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What to do with surplus milk?

  • jackie Apr 18, 2009 04:20 PM
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A local market ordered too much organic whole milk, and is selling it today for $1 a gallon... I bought a couple of gallons to make ricotta and yogurt, and I'm thinking of going back for more. I'm trying to think of some milky projects to take advantage of this opportunity. Ideas?
Thanks in advance!

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  1. Make paneer - it takes tons of milk

    5 Replies
    1. re: alwayscooking

      make homemade butter!!! It is the most delicious ever

      1. re: kubasd

        Brilliant! I remember shaking mason jars for hours as a kid to make butter. I'll bet my Kitchen Aid will do it faster!

        1. re: jackie

          yep, good old girl scout camp! milk with salt in a jar, shaking shaking shaking! lol. It also works well if you put the jar in a hamster ball and kick it around.... lol

          1. re: kubasd

            You need cream to make butter. Whole milk is only 3.5-4% milkfat, usually homogenized so there's just not enough fat to form butter.

            1. re: Caitlin McGrath

              doh.... I did realize that yesterday, but totally forgot to repost.

    2. Make yogurt! See this week's New York Times for a discussion.

      1. http://www.nytimes.com/2009/04/15/din...

        1. I'm jealous! ;)

          1. I second making paneer--you need a lot of milk...Any cheese for that matter, but paneer is the easiest...

            1. Pudding!

              1. Why don't you make an egg custard?

                1. Ricotta isn't the worst thing that ever happened to milk. Time to make some canolli, baked ziti or lasagne.

                  1. Tapioca. And if you find a good tapioca recipe, let me know! My tapioca has a tendency to turn out too thick and jelly-like.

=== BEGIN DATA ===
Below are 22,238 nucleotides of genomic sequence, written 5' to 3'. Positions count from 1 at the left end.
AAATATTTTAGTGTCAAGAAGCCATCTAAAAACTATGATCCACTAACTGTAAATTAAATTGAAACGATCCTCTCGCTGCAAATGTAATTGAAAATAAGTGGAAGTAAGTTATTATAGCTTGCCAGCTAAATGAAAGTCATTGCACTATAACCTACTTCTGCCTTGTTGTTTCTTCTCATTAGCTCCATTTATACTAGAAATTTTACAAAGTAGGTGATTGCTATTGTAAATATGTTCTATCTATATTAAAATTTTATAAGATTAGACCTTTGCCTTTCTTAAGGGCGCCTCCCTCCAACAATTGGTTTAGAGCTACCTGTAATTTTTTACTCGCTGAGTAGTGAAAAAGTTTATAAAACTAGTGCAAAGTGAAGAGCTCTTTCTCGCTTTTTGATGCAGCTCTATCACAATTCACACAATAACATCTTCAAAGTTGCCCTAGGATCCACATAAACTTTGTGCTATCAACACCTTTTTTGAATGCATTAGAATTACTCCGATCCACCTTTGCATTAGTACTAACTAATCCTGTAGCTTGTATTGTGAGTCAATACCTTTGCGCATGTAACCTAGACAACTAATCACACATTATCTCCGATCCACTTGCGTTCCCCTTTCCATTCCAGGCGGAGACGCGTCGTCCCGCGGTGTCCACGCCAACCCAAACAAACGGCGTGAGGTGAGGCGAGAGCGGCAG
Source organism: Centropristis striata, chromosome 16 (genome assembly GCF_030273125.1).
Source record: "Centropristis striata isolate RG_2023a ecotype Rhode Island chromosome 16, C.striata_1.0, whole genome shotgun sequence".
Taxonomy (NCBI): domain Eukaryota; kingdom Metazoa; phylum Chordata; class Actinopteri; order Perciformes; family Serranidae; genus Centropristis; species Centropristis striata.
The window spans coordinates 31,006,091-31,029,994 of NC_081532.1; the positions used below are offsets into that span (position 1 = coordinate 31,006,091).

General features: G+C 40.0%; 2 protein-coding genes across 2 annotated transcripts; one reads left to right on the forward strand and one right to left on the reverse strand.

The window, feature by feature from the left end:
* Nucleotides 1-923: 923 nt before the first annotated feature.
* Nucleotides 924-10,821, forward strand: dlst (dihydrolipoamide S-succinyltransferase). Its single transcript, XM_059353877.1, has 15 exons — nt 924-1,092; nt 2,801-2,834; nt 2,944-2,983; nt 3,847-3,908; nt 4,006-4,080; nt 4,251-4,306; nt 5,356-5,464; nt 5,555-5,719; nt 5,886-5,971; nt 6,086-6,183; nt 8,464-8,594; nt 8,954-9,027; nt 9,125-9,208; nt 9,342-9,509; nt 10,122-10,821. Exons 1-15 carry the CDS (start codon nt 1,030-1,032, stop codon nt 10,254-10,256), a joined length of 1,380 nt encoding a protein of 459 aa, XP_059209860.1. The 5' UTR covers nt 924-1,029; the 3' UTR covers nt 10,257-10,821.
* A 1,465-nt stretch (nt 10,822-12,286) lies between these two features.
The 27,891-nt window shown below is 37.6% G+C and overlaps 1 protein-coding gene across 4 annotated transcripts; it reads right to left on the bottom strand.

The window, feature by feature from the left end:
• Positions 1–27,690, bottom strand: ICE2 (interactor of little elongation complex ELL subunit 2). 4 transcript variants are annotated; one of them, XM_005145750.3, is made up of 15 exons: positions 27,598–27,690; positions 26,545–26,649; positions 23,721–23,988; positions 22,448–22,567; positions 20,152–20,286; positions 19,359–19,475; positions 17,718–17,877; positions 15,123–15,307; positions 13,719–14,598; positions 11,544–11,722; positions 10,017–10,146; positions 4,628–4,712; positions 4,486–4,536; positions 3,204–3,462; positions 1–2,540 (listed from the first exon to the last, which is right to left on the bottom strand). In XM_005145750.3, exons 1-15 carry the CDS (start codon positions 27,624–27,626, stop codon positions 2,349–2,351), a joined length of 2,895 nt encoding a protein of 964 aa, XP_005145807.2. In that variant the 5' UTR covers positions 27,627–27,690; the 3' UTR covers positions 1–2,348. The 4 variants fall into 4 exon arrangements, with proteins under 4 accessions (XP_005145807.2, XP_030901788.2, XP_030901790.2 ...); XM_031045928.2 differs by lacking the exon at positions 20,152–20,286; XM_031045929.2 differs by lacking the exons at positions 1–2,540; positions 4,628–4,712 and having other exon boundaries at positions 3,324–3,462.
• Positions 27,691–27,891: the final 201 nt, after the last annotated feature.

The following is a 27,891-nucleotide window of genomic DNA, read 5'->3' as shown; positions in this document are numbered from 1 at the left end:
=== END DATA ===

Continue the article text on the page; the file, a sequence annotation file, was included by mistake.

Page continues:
1. Butter needs cream, not milk.

                      If you're making yogurt, and you've got lots of yogurt, you can make yogurt cheese by hanging it in a cheesecloth. Make a bag of about 4 layers of cloth as large as you need, tie it up, and hang it somewhere where it can drip for a day or so. You can twist and tighten up the bag as it drains. The finished volume should be about 1/4 the original volume of yogurt. You'll get something like a tangy hoop cheese, not as creamy as cream cheese, but creamier than farmer's cheese.

                      1. Make mozzarella?
                        http://www.afullbelly.com/2004/06/han...

                        1. Milk freezes very well !! I usually buy a quart for "now" use, and put a quart into the freezer so that I don't run out.

                          Another place to check is:
                          http://mommysavers.com/boards/freezer...

                          1. You could also do dulce de leche from scratch. Alton Brown has a recipe on the foodtv website.

                            1. I've never done this, but my sister-in-law used to buy milk in bulk when it was on sale and freeze it. Be sure to pour some out into another container before freezing, though, as I believe milk expands bit when frozen, just like water.

                              2 Replies
                              1. re: Deenso

                                More info on the subject. The advice here is against freezing milk. http://answers.yahoo.com/question/ind...

                                1. re: Deenso

                                  Unopened containers of milk that have been frozen will bulge a bit, but I've never had a problem with any explosions or leakage. The worst that happens is that the container stays slightly warped after thawing, and doesn't sit quite flat.